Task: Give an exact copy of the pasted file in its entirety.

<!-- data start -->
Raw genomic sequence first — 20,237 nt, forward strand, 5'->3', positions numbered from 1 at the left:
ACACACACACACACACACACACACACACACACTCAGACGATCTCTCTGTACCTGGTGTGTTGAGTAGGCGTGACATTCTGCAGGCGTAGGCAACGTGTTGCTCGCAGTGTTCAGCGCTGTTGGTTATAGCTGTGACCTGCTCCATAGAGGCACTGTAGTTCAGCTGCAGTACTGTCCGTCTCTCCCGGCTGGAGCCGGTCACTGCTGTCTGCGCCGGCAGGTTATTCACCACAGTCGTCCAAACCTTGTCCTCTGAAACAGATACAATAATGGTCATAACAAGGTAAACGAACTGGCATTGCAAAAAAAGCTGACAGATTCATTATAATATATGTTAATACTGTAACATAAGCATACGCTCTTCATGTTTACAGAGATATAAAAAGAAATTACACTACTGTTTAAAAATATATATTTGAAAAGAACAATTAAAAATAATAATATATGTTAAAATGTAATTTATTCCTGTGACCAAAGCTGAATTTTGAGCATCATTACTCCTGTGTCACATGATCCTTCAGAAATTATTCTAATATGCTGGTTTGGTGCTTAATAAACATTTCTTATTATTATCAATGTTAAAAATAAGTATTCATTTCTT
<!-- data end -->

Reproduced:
Raw genomic sequence first — 20,237 nt, forward strand, 5'->3', positions numbered from 1 at the left:
ACACACACACACACACACACACACACACACACTCAGACGATCTCTCTGTACCTGGTGTGTTGAGTAGGCGTGACATTCTGCAGGCGTAGGCAACGTGTTGCTCGCAGTGTTCAGCGCTGTTGGTTATAGCTGTGACCTGCTCCATAGAGGCACTGTAGTTCAGCTGCAGTACTGTCCGTCTCTCCCGGCTGGAGCCGGTCACTGCTGTCTGCGCCGGCAGGTTATTCACCACAGTCGTCCAAACCTTGTCCTCTGAAACAGATACAATAATGGTCATAACAAGGTAAACGAACTGGCATTGCAAAAAAAGCTGACAGATTCATTATAATATATGTTAATACTGTAACATAAGCATACGCTCTTCATGTTTACAGAGATATAAAAAGAAATTACACTACTGTTTAAAAATATATATTTGAAAAGAACAATTAAAAATAATAATATATGTTAAAATGTAATTTATTCCTGTGACCAAAGCTGAATTTTGAGCATCATTACTCCTGTGTCACATGATCCTTCAGAAATTATTCTAATATGCTGGTTTGGTGCTTAATAAACATTTCTTATTATTATCAATGTTAAAAATAAGTATTCATTTCTT